- Posted March 14, 2014 by
Eshkol Regional Council, Israel
This iReport is part of an assignment:
When Your Kids are on the Front Line
When Your Kids are on the Front Line
It’s Purim, the holiday of happiness, rejoicing and fun, commemorating when the Jews were saved from destruction at the hands of a Persian ruler (today’s Iran…..am I the only one who finds that horribly ironic?).
Purim – the holiday of fancy dress, laughter and dancing, is in full swing here in the Eshkol Regional Council, in the western Negev. Preparations for this evening’s Purim parties on the kibbutzim on the region are going on as usual. We are decorating our communal dining room, practicing our skits and performances, putting last minute touches to our costumes. But not one of us is sure that the festivities will actually be happen. When there is serious threat of incoming rocket fire, the Home Front send out word prohibiting more than 20 people to gather in a public, unfortified place. Our kibbutz dining room is not fortified.
Unfortunately, although last night was “relatively quiet”, the tension in the air can still be cut with a knife. Instead of enjoying the Purim spirit, we are being forced to deal with more basic survival instincts, compliments of the Jihad and other Iranian-back terror groups.
So what really happened last night after the Jihad / Hamas announced that they had decided upon an Egyptian-brokered cease-fire? Twenty more rockets were shot at the settlements around the Gaza Strip Environs as well as our larger southern cities.
The Eshkol Regional Council updates us regarding the situation and decisions that are made in light of it. Yesterday school was open, but only 50% of the high school kids showed up. Can you blame them?
Since it is Purim, today is the day when the elementary school children all go to school in their costumes. It is the ONE day of school that they ALL look forward to! The ONE day when nobody complains, teachers don’t ask for homework, nobody feels sick in the morning. As with Halloween, children plot and plan for weeks, if not months, what they will wear to school for Purim.
Yet school-bus time is an especially sensitive time – those who would do us harm know the hours when we take our children to the school busses. Helicopters hover above, military escorts from the different communities wait with the children at the bus stops and accompany the busses to school, all trying to give the illusion of protection. Of course none of those “precautions” could stop an incoming rocket. And it is far from an atmosphere of normalcy. Those of us who live here remember all too well the yellow school bus that was targeted three years ago. A pupil was killed. The only saving grace (albeit not for the family of the pupil) is that it was AFTER the bus had already dropped off tens of other schoolchildren – otherwise… can you imagine? Too horrific to even consider! This is what parents who live here, fear. Any parent’s worst nightmare.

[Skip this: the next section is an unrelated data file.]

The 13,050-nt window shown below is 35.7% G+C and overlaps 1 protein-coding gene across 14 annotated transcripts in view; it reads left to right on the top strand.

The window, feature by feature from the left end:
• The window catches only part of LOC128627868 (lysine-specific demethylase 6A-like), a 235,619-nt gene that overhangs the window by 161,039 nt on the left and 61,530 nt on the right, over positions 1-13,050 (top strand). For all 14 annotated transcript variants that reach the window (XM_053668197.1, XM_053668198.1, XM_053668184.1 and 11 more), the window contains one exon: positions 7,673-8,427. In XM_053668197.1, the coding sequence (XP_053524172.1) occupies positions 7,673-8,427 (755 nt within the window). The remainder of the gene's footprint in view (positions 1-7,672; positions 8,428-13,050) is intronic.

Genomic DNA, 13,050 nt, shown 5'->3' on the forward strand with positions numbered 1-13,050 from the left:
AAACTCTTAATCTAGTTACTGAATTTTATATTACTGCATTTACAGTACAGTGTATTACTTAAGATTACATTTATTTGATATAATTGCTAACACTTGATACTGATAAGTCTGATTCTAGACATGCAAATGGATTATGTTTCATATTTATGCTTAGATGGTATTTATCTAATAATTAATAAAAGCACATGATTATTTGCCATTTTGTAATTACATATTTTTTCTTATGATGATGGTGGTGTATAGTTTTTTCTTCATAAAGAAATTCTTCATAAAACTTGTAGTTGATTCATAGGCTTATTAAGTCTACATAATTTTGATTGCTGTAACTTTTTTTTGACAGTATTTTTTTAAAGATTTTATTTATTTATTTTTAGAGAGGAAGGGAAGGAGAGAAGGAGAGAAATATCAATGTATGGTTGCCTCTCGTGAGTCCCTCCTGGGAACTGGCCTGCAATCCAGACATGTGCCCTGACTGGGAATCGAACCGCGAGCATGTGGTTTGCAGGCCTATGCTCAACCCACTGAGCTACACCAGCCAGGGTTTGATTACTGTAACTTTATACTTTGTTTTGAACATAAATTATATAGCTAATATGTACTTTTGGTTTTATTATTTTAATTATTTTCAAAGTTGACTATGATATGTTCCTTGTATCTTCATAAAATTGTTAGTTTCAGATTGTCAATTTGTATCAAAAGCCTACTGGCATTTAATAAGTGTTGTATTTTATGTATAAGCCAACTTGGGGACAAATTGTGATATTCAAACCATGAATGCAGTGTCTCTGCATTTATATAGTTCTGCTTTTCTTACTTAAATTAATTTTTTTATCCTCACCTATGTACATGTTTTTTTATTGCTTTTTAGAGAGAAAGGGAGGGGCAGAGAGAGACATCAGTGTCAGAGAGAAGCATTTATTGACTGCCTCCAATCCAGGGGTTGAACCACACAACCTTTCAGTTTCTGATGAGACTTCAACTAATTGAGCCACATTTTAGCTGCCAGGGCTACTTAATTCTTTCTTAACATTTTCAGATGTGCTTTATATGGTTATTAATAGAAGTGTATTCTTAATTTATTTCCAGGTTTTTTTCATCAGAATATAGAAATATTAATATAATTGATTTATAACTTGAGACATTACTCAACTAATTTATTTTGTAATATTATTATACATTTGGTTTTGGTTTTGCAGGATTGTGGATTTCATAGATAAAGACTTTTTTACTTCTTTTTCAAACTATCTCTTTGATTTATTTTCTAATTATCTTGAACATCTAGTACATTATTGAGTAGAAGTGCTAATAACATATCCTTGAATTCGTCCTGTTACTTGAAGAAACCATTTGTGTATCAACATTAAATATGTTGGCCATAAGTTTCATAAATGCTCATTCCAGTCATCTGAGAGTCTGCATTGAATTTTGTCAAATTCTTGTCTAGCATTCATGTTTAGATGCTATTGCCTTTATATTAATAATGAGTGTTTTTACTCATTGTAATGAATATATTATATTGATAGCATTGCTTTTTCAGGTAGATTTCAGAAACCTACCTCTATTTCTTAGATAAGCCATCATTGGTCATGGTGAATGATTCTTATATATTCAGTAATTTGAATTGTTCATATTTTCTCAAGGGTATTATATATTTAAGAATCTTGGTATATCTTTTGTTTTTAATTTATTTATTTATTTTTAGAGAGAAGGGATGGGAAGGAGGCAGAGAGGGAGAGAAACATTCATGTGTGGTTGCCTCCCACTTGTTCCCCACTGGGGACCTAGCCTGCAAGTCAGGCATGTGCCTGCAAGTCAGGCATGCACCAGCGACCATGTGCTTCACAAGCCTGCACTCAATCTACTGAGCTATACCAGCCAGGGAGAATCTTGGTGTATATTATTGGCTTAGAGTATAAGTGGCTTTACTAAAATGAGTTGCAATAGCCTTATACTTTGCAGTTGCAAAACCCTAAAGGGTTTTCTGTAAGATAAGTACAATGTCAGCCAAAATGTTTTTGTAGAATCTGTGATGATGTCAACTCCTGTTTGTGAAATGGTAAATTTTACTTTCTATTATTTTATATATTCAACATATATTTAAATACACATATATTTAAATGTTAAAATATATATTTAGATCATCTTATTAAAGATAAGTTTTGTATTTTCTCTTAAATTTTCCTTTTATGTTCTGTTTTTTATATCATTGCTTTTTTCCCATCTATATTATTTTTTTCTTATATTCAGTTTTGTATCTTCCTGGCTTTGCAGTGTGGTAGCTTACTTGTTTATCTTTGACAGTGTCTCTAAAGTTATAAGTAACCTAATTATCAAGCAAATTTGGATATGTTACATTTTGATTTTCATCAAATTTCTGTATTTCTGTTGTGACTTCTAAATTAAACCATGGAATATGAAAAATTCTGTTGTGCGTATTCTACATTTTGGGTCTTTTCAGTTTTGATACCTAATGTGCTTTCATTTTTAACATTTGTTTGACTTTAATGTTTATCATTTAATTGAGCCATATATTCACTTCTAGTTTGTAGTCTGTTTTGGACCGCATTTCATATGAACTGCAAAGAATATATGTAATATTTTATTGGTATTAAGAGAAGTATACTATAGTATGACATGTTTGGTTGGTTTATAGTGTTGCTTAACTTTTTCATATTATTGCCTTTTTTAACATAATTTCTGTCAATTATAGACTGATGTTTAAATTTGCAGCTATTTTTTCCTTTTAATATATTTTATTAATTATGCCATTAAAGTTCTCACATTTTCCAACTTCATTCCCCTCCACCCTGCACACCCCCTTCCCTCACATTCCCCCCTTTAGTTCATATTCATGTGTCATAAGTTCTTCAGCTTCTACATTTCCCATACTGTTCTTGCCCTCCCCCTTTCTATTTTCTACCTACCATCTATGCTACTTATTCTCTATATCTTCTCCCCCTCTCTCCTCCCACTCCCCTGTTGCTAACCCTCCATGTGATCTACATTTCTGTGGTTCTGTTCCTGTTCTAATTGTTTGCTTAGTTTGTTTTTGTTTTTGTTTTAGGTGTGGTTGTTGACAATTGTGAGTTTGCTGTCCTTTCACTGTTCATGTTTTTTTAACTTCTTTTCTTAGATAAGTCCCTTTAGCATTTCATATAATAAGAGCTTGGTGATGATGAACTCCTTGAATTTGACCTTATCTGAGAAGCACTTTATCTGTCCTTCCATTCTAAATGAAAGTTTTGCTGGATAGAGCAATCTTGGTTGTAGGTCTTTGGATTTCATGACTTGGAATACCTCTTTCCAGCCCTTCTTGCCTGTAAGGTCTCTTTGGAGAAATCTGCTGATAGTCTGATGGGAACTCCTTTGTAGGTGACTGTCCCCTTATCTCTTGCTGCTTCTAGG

Our border schools are fortified. If there is an alert, the children do not need to run anyplace: as long as they are inside their classrooms, they are safe. But it’s the “getting there” that is scary. I wouldn’t want my child in a vulnerable bus in this atmosphere of falling rockets.
As far as the Regional Council site writes, school is commencing as usual today, as well. It is important to keep the routines of our lives as much as possible. But this is putting our youngest at risk. Would YOU let your child go to school on a day like this? What would you tell your child? How would you explain the hours in the safe-rooms the past two nights, and convince them that this morning it’s ok to go on with their routines?
On the other hand: it’s Purim! How could you stop them?
Note: The oxymoronic juxtaposition of the photos posted here: shots from this morning of children from different communities in the Eshkol Regional Council, getting dressed up and going to school despite the still-real threat of rocket fire, pretty much sums up our lives in this region. Our kids are the real superheroes of today’s Purim story in the Western Negev.